“It is time the price of sugar-sweetened beverages (SSBs) at the register more accurately reflected the true cost of their consumption on Australia’s health and economy,” write the authors Ms Alexandra Jones from the University of Sydney’s Charles Perkins Centre and the George Institute for Global Health, and Dr Alessandro Demaio from the University of Melbourne.
“Australians are now much more likely to be obese than their parents were at the same age. At age two – five years, 8.8 percent of children in 2014-2015 were obese, compared with 4.2 percent two decades earlier. More obesity-related chronic conditions at younger ages will likely bring cascading increases in health care costs.”
“Beyond waistlines, the impact of SSBs remains most visible in their contribution to oral disease and tooth decay. In 2010, 55 percent of six-year-olds had experienced decay in their deciduous teeth and 48 percent of 12-year-olds in their permanent teeth,” write Jones and Demaio.
“Sugar-sweetened beverages provide a significant course of free sugars while offering no nutritional benefit, making them a reasonable target for public health action.”
Thirty countries, the Spanish Catalan region and seven cities in the United States adopted SSB taxes by early 2018.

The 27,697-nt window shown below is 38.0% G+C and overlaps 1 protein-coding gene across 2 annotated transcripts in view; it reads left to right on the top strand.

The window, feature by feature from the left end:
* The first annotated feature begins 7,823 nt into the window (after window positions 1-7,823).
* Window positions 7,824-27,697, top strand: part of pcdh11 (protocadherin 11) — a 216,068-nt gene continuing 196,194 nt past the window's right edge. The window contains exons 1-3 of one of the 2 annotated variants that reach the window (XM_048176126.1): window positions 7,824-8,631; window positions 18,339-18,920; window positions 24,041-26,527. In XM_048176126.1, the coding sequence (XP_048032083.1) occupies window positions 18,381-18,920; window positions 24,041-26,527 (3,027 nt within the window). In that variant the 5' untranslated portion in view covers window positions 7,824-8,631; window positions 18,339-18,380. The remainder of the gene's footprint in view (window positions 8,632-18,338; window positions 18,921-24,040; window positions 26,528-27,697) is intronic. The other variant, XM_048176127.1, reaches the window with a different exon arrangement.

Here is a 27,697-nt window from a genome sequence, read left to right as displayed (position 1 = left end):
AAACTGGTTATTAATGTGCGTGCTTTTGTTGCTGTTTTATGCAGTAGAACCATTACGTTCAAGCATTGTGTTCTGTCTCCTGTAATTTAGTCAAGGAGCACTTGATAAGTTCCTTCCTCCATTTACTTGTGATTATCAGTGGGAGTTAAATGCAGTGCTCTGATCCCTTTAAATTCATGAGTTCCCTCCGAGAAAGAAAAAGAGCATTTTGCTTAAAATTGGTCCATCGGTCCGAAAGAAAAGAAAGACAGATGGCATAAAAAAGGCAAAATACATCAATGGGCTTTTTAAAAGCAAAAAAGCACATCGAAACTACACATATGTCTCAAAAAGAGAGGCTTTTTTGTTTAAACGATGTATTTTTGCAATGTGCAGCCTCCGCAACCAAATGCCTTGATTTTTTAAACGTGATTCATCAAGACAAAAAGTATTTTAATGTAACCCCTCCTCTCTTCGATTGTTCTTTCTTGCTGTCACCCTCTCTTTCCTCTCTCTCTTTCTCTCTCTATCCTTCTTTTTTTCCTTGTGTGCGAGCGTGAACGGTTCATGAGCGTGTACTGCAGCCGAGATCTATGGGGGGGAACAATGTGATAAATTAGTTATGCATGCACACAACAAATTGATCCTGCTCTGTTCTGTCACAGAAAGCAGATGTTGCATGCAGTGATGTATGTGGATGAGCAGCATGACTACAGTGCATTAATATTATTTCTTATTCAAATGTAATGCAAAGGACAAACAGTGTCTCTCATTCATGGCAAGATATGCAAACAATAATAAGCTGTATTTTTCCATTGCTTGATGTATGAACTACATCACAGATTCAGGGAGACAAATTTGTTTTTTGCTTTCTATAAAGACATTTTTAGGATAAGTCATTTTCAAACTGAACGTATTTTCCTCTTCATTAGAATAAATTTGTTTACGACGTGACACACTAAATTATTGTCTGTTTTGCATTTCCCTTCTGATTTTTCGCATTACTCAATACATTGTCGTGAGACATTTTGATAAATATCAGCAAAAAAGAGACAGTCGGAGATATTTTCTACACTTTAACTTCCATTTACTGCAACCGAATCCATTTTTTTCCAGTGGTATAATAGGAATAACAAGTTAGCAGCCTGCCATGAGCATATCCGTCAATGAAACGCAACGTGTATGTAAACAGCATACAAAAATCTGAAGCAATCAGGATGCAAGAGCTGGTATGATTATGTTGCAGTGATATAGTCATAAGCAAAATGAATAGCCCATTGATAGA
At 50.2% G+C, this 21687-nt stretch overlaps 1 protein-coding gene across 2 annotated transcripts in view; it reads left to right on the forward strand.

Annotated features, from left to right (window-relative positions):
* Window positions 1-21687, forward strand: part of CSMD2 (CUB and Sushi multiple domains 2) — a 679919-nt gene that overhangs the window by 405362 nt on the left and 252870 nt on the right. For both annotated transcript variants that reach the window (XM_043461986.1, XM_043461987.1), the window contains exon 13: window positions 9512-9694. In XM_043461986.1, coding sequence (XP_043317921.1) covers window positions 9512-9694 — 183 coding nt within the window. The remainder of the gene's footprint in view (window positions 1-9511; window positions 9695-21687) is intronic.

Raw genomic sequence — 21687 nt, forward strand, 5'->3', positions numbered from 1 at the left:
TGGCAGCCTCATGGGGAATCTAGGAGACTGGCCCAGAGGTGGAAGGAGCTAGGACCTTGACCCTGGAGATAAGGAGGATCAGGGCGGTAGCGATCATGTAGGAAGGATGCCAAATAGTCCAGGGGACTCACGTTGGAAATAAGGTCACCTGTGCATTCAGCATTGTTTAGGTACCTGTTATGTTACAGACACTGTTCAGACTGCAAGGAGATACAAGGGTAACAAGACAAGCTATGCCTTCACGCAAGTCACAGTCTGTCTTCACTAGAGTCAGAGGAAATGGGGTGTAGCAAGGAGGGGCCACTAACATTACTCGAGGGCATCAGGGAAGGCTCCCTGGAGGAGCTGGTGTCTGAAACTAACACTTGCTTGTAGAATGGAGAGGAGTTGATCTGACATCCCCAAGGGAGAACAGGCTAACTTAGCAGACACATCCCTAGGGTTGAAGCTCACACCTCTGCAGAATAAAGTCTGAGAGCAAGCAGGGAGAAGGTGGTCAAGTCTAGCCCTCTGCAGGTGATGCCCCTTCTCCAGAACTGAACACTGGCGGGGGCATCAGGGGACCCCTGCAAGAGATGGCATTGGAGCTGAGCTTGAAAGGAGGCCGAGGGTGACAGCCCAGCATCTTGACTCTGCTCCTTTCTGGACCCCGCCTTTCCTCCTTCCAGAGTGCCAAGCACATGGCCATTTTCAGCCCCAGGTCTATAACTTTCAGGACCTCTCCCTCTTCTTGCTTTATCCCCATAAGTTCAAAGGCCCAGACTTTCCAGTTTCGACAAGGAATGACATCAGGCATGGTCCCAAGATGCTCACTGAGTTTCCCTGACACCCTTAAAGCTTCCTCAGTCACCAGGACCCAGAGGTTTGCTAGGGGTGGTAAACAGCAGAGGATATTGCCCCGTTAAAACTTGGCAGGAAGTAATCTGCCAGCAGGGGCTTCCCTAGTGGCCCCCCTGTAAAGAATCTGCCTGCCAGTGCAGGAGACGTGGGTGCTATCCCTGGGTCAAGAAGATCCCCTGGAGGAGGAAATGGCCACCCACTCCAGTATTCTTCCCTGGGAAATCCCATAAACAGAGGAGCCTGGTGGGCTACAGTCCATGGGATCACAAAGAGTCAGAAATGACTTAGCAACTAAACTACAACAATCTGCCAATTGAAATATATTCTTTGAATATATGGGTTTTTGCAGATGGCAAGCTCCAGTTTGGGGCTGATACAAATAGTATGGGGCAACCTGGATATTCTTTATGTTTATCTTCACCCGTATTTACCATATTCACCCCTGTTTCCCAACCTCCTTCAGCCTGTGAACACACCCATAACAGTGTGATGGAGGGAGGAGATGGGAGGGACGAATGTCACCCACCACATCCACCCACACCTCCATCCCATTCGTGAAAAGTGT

Moves which the authors say were bolstered by the World Health Assembly’s 2017 endorsement of the inclusion of effective taxation of sugar-sweetened beverages in an updated list of ‘best buy’ policies for preventing non-communicable diseases.
“Beyond evidence of individual behaviour change, taxes coming into force in April 2018 in the United Kingdom and Ireland revealed potential of a tiered design to stimulate manufacturers to cut the sugar content of popular drinks.
“Resulting improvements to the food supply promise population-wide health benefits, even among consumers whose purchases remain unmoved by any price increase.”
The latest call to action follows the Australian Beverage Council’s announcement last month that it would voluntarily cut sugar by an average of 20 percent across the industry’s portfolio by 2025. The pledge has been criticised by some health groups as a distraction from the sugar tax debate.
“It’s good to see beverage manufacturers recognise their products are part of the problem, but the commitments made are vague, with no consequence if they aren’t met,” said Ms Jones.
“Implementing a UK-style tiered tax would provide excellent incentive for manufacturers to accelerate sugar reduction to avoid financial penalty. The UK has already seen rapid reformulation – there’s no reason Australians should have to wait another seven years.”
In what the authors label a “politically pertinent result” a January 2018 poll found the majority of Australians – including 57 percent of conservative voters – already support a tax on SSBs.
“With the true costs mounting, the science in our favour, the public on our side and a growing chorus of global action, 2018 can and must be the historic year Australia puts people before profits.”